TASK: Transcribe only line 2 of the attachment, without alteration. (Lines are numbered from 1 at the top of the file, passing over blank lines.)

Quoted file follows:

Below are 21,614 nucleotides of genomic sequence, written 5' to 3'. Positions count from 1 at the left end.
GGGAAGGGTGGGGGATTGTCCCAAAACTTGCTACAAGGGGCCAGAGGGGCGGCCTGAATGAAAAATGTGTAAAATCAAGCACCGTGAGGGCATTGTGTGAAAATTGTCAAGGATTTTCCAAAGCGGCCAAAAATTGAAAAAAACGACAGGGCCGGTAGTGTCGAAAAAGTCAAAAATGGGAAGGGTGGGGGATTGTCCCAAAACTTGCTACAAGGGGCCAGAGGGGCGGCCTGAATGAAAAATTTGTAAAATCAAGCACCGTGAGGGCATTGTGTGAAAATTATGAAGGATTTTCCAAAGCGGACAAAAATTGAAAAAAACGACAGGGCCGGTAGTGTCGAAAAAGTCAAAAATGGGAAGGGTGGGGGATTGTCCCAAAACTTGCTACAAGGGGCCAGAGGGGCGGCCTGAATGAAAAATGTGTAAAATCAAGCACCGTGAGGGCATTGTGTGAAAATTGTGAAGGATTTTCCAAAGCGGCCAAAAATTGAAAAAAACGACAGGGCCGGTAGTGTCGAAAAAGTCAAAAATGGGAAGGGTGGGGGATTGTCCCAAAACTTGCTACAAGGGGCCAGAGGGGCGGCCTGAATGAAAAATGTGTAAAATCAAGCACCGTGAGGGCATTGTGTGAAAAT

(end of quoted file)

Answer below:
GGGAAGGGTGGGGGATTGTCCCAAAACTTGCTACAAGGGGCCAGAGGGGCGGCCTGAATGAAAAATGTGTAAAATCAAGCACCGTGAGGGCATTGTGTGAAAATTGTCAAGGATTTTCCAAAGCGGCCAAAAATTGAAAAAAACGACAGGGCCGGTAGTGTCGAAAAAGTCAAAAATGGGAAGGGTGGGGGATTGTCCCAAAACTTGCTACAAGGGGCCAGAGGGGCGGCCTGAATGAAAAATTTGTAAAATCAAGCACCGTGAGGGCATTGTGTGAAAATTATGAAGGATTTTCCAAAGCGGACAAAAATTGAAAAAAACGACAGGGCCGGTAGTGTCGAAAAAGTCAAAAATGGGAAGGGTGGGGGATTGTCCCAAAACTTGCTACAAGGGGCCAGAGGGGCGGCCTGAATGAAAAATGTGTAAAATCAAGCACCGTGAGGGCATTGTGTGAAAATTGTGAAGGATTTTCCAAAGCGGCCAAAAATTGAAAAAAACGACAGGGCCGGTAGTGTCGAAAAAGTCAAAAATGGGAAGGGTGGGGGATTGTCCCAAAACTTGCTACAAGGGGCCAGAGGGGCGGCCTGAATGAAAAATGTGTAAAATCAAGCACCGTGAGGGCATTGTGTGAAAAT